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Aleksandar Vasiljević

Aleksandar Vasiljević was Deputy-Head of Security in the Yugoslav National Army (JNA) from 1990 to 1991, its head until 1992, and again deputy Head in the JNA's successor, the Yugoslav Army (VJ), from 1999 to 2000.

General Aleksandar Vasiljević describes Slobodan Milošević’s control over appointments to key positions, including the Serbian Interior Ministry:

"Q. ... Did the accused exercise any influence over the appointment of people to the Serbian Ministry of the Interior? He obviously had the power to, but did he actually exercise that power?
A. The procedure of appointing ministers in the government is clear. They were nominated by the Prime Minister designate, and I think that there is no doubt that in relation to the key positions, one of which was always the post of Minister of the Interior, were certainly strongly influenced by the accused. The appointees were people he had special confidence in. However, the entire procedure, in formal terms, went through the Assembly or the parliament, and there the Socialist Party of Serbia held the majority, and he was the president of that party, so that it was very easy for votes to be in favour of what had already been planned".

Q. To whom did it -- to whom was it directly subordinate, the state security of Serbia?
A. To all intents and purposes, it was subordinated to the President of Serbia at the time, that is to say Slobodan Milošević.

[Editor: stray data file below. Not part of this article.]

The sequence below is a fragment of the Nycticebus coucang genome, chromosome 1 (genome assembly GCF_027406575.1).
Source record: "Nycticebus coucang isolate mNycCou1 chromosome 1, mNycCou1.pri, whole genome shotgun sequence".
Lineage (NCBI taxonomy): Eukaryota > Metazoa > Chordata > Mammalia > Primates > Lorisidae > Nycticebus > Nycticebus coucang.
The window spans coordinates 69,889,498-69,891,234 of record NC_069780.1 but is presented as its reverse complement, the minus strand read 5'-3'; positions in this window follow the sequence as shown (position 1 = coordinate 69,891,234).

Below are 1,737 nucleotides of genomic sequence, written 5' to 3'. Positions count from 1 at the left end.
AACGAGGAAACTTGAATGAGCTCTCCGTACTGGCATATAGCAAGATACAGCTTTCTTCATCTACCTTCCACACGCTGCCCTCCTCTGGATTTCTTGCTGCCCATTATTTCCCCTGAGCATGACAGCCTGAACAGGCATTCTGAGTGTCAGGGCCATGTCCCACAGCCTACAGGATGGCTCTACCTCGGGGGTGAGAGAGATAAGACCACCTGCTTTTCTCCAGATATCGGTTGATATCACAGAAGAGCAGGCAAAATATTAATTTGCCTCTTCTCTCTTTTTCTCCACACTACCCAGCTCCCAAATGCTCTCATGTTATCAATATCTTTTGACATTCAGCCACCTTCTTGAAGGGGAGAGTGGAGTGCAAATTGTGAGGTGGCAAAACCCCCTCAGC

Q. When he became President of the FRY, what was the position then about the [State Security Service] of Serbia? To whom was it then subordinate?
A. In a very short space of time, it was to be subordinated contrary to the provisions in force at the time. Once again, subordinated to President Milošević as the president of Yugoslavia."

General Aleksandar Vasiljević testified that the Croatian Serb and Bosnian Serb armies (the SVK and VRS, respectively) were treated as if they were both part of the Yugolav Army (VJ):

“…Objectively, there were two armies in two countries. And from a third country, the Federal Republic of Yugoslavia, they were treated as if they were both armies of the Federal Republic of Yugoslavia, because they were supplied with funds, personnel, materiel and equipment…”

General Aleksandar Vasiljević was among the Prosecution’s key insider witnesses. Having served in the security department of the Yugoslav National Army (JNA) in 1990 and 1991, and its successor, the Yugoslav Army (VJ) from 1999 to 2000, Vasiljević provided evidence that related to the Croatia, Bosnia and Herzegovina, and Kosovo indictments against Slobodan Milošević.

General Vasiljević gave a detailed explanation of how the JNA and VJ military chains of command worked, showing the precise legal authority of Slobodan Milošević and his co-perpetrators over military forces that the Prosecution alleged committed crimes. Vasiljević also explained how the military’s reporting channels worked, and thus helped to demonstrate that Slobodan Milošević and his co-perpetrators had the means to know about the crimes that were being committed. Vasiljević’s testimony corroborated a plethora of other evidence that the Croatian Serb Army (SVK) and the Bosnian Serb Army (VRS) were effectively subdivisions of the VJ.